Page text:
Martial Noguier shares his love of French cuisine daily with diners at his Chicago restaurant.
Noguier, chef/owner of Bistronomic, opened his French-bistro themed eatery in 2011. In previous years, the chef showcased his talents at restaurants such as Cafes des Architectes, Chicago's famed Pump Room and One Sixtyblue, which was Michael Jordan's eatery.
"This was my dream and I knew one day it would come true," said Noguier. "I didn't dream for it to be a three or four star restaurant. My dream is to have an institution in Chicago and a real bistro in Chicago."
Noguier's menu is filled with simple, rustic recipes but with a modern twist. There's nothing stuffy about his place. He's intent on making it an eatery that people can just stop in for some great food.
"I want people to feel like they're in France," said Paris native Noguier. "And I want to make them want to go to France after eating at Bistronomic."
As a chef/owner, Noguier is hands on at all times at the bistro. He even makes it a point to visit the tables frequently at his 90-table restaurant.
"I like to make sure everything is o.k.," he said. "If they don't have a great experience, I want to fix it."
Noguier said he's learned a great deal from all of his previous restaurant experiences.
"When I look at the past, if I didn't work at the Pump Room or One Sixtyblue (and the other restaurants), I would not have opened Bistronomic," he said. "Working in all the restaurants was a good experience. I also learned what people wanted."
The name of the restaurant was coined as a combination of the words bistro, gastronomy and economic. He also works with ingredients that are regional, seasonal and sustainable from Midwest farms.
"I wanted a restaurant that people can come to twice a week. I didn't want it to be a restaurant that they come to twice a year," he said, about making it approachable and economic.
Noguier said all menu items at Bistronomic are homemade, from the sauces to the desserts and are created from the chef's own recipes that he's perfected through the years.
The following recipe for Bistronomic's special Baked Alaska dessert follows.
Caramel Sauce (see recipe)
Candied Almonds (see recipe)
Meringue (see recipe)
1 quart of your favorite vanilla bean ice cream
DIRECTIONS: Prepare Caramel Sauce, Candied Almonds and Meringue in advance. When ready to serve, put ice cream into a serving bowl and cover with as much of the caramel sauce as you like. Sprinkle with candied almonds. Remove meringue from freezer, but do not thaw. Brown meringue with a kitchen torch or set in the broiler until tips of meringue are golden. If using a torch, do not brown the brioche. Set over topped ice cream. Serve immediately.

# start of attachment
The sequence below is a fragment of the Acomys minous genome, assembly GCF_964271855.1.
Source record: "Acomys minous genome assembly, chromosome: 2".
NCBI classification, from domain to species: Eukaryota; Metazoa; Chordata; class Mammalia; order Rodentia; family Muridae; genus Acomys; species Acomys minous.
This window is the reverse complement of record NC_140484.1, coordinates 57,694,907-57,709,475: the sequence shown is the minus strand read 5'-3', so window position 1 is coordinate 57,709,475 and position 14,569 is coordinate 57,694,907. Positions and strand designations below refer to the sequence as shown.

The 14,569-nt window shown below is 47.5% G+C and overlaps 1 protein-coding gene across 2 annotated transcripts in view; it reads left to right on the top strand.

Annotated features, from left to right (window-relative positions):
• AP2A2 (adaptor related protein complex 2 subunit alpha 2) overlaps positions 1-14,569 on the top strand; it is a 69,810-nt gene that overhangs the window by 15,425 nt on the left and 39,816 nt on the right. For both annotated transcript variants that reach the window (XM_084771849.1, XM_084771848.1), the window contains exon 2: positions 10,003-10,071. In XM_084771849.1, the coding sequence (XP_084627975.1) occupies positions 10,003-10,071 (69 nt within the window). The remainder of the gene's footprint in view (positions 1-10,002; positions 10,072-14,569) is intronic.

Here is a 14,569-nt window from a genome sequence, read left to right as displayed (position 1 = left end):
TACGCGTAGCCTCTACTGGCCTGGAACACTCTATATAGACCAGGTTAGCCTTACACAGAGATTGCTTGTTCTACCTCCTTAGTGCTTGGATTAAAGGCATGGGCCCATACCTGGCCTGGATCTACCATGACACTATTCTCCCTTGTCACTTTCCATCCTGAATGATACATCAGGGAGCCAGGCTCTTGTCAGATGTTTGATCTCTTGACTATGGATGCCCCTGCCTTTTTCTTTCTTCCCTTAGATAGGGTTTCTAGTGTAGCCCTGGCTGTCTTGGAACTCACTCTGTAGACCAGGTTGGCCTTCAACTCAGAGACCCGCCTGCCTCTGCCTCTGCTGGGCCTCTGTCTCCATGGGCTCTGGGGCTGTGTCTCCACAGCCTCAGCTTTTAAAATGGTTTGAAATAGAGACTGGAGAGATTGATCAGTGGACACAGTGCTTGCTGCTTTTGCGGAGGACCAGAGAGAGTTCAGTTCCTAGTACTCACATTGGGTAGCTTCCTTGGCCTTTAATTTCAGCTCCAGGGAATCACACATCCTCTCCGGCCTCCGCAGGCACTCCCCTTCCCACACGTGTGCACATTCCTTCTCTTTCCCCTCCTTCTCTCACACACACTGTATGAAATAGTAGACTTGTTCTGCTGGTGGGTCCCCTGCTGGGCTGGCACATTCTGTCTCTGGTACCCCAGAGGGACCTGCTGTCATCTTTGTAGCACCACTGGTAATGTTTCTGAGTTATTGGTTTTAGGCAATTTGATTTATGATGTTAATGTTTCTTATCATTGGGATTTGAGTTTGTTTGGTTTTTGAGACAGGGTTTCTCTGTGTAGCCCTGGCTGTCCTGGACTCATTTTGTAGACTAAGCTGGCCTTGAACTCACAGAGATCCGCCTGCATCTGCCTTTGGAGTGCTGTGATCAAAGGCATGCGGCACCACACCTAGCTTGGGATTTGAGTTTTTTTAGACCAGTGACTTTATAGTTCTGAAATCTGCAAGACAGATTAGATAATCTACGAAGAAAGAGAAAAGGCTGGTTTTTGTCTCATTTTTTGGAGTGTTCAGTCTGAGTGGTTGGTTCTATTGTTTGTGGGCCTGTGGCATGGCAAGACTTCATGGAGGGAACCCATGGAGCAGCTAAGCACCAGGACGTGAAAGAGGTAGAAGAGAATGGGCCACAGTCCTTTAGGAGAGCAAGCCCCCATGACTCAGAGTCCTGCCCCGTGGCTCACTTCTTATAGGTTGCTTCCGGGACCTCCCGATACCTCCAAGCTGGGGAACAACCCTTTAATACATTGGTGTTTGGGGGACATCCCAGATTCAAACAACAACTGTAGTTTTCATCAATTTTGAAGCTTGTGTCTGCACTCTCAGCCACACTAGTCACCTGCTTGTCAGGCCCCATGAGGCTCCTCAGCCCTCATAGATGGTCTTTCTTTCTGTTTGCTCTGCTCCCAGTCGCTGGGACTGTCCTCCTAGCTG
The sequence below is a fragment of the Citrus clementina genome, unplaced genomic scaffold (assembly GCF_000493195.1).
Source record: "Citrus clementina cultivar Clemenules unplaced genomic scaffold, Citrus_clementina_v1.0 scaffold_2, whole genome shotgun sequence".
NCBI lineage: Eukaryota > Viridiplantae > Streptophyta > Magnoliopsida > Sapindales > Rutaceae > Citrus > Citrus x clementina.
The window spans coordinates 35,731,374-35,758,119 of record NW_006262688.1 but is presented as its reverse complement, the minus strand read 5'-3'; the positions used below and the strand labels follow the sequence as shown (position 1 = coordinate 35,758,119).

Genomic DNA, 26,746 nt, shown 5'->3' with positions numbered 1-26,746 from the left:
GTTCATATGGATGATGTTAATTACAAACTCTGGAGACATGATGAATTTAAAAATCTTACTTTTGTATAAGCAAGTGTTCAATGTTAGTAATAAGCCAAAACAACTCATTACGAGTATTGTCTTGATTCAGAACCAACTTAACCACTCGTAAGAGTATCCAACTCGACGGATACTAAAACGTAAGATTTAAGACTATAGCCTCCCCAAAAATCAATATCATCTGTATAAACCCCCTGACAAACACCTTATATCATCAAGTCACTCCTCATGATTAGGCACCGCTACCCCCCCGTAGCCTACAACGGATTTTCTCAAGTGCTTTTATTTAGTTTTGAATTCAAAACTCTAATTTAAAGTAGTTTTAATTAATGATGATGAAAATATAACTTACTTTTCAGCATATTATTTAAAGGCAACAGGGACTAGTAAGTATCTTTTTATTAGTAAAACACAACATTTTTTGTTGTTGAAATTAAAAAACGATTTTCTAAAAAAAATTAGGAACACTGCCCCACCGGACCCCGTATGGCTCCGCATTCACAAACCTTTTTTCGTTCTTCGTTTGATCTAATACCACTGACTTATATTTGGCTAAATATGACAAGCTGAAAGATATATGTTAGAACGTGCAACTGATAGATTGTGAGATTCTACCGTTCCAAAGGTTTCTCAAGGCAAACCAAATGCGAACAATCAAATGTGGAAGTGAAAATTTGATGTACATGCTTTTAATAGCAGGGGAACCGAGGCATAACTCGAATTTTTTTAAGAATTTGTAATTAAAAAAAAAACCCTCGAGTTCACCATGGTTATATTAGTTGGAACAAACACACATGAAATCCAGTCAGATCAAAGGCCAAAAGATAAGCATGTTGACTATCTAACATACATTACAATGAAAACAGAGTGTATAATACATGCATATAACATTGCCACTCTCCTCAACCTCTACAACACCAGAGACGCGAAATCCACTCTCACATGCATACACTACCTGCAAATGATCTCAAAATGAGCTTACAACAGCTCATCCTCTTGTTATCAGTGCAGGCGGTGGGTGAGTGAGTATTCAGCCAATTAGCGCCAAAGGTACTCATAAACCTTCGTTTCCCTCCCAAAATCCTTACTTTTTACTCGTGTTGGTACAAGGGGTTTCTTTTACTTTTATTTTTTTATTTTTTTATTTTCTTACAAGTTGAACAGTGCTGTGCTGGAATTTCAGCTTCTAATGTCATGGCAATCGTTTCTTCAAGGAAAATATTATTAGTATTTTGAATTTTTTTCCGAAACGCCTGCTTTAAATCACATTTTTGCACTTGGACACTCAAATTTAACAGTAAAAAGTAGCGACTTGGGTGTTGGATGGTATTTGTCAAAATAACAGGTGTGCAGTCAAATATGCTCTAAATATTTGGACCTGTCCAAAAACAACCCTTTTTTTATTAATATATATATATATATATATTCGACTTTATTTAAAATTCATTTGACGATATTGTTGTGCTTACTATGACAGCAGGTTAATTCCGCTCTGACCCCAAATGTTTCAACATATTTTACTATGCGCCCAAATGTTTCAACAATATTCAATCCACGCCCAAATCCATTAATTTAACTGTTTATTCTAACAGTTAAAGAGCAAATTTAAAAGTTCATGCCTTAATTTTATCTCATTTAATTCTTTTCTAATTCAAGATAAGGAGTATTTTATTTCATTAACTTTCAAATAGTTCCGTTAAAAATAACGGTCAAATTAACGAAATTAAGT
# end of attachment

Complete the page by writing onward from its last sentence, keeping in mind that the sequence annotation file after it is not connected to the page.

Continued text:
2 cups sugar
1 teaspoon water
1 cup heavy whipping cream
1 stick unsalted butter, chilled and cut into small pieces
DIRECTIONS: In a large, heavy saucepan, heat sugar with the water over medium-high heat, stirring constantly, until mixture turns into a smooth liquid and is a deep golden color. This will take 10 to 15 minutes. Carefully add cream and return to a boil. Add butter, a little bit at a time. After all the butter is incorporated, cool slightly, then strain the caramel sauce through a strainer (to remove lumps) into a container and let it cool completely.
6 egg whites
9 tablespoons sugar
1 slice brioche bread (crust removed, cut into 1/8-inch slice)
In a mixer bowl, beat egg whites with the whisk attachment until they form soft peaks. Slowly add sugar, a little at a time, and beat until mixture forms stiff peaks. Using a piping bag with a wide tip, pipe meringue onto a thin slice of brioche bread in a manner to accentuate the hard peaks of the meringue. Freeze until ready to use. Chef's note: The brioche is meant to be "a nice buttery base for the meringue to sit upon."
1 cup sliced almonds
2 tablespoons sugar
A few drops of water
DIRECTIONS: Put almonds in a large non-stick sauté pan over medium-high heat. Add sugar and then water. Stir, making sure the sugar does not burn and that it evenly coats the almonds. Once the sugar is melted, remove almonds from pan and lay them on a flat surface to dry. When dry, break up any almonds that clump together.
Makes 4 to 6 servings
Source: Martial Noguier